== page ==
I understand that we are in a recession and all states are strapped for cash, but one of the main goals of the PTO this year is to raise money to buy sports equipment for the PE teacher. I understand that it’s “just” PE but how do you teach a kid to play baseball without a bat or gloves? It’s like trying to teach music without instruments. Oh wait. We’re trying to raise money for that, too. As well as buy books for teachers and the library.
    Last year, the school ran out of copier paper and couldn’t buy any more. This year I know teachers whose supply lists to students included dry erase markers and a ream of paper. So we’re now asking students to provide office supplies for the school.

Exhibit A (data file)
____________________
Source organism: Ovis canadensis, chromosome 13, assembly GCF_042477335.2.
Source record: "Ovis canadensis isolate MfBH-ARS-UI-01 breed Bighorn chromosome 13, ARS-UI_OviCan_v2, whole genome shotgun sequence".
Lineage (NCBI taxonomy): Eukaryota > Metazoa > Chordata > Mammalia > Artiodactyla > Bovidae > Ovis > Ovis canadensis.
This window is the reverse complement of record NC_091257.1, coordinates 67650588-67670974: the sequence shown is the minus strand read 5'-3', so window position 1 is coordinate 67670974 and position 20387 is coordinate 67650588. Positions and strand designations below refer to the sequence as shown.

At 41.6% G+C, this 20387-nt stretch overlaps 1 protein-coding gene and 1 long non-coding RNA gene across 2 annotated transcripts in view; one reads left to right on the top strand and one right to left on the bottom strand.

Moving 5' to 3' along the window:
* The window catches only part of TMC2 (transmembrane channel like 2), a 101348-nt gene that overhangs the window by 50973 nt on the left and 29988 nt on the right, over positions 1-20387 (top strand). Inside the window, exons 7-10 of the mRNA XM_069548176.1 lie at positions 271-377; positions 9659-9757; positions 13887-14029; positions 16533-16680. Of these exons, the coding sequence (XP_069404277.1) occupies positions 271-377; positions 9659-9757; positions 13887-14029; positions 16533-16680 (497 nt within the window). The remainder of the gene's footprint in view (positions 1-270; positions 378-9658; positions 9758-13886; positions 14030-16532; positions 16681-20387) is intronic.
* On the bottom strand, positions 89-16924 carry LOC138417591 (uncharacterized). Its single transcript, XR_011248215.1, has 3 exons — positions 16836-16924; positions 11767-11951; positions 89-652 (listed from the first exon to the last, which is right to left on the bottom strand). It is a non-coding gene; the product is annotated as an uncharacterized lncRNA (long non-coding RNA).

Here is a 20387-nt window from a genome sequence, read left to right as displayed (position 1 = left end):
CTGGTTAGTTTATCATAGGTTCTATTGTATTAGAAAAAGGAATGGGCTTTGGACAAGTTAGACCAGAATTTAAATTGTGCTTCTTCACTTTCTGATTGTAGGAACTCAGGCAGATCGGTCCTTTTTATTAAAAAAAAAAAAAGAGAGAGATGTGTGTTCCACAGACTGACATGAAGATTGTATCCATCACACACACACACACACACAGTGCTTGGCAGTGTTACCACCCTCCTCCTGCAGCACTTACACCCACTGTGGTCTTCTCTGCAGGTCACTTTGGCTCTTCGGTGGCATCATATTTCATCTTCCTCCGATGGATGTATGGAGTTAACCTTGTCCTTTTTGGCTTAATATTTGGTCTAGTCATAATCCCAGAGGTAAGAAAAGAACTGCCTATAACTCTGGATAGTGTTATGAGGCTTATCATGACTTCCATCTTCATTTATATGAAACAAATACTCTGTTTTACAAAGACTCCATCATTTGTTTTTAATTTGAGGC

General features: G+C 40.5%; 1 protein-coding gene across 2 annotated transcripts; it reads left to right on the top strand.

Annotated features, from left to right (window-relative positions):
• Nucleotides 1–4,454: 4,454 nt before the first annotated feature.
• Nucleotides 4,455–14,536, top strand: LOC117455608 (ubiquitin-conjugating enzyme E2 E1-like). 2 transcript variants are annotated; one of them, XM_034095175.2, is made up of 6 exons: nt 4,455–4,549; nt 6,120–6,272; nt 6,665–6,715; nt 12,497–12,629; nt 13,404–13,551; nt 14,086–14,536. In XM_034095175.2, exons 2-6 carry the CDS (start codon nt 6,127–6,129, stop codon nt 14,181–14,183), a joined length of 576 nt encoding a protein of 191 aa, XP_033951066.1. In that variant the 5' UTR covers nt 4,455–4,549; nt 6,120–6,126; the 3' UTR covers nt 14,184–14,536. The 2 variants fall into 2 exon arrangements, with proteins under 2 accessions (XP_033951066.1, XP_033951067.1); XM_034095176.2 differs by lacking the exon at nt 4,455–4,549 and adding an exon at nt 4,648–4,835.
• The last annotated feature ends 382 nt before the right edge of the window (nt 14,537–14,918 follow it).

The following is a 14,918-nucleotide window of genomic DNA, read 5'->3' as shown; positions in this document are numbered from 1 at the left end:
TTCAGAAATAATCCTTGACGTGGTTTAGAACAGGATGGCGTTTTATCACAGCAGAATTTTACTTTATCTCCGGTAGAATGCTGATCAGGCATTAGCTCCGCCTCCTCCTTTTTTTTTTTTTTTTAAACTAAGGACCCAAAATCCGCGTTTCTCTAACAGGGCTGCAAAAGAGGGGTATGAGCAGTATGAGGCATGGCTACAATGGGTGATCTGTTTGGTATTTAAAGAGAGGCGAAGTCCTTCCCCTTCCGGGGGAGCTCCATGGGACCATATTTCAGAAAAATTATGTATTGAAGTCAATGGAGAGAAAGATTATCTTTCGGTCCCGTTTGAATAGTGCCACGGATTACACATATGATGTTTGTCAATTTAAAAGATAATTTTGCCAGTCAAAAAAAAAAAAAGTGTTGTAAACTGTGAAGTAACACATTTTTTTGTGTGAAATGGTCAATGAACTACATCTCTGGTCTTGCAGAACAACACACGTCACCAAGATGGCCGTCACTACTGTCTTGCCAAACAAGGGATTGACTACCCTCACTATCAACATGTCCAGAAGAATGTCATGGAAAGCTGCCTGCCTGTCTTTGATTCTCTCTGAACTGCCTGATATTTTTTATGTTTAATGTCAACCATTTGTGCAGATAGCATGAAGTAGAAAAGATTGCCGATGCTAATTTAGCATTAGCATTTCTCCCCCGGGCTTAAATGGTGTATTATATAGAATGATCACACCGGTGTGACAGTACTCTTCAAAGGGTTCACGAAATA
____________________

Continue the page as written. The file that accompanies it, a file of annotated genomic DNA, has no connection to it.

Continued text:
Can’t we do better than this?

  7. CM

    I agree with the post. The school year is long enough. Let kids be kids when it’s that hot out. Maybe 9:30 is a bit late, but what was the point of having to get to high school at 7:30?? Then again, I don’t have kids yet, so maybe I will change my mind.
    However, some of the ‘wasted time’ during the schoolday or at office jobs is necessary. We all have emotional stuff and personal stuff to deal with while we are dealing with our jobs, etc. Sometimes you need a little time in the middle of the day to take care of it so you can get back to what you were doing.

  8. CM

    Kelly writes:
    “Last year, the school ran out of copier paper and couldn’t buy any more. This year I know teachers whose supply lists to students included dry erase markers and a ream of paper. So we’re now asking students to provide office supplies for the school.”
    That is ridiculous!!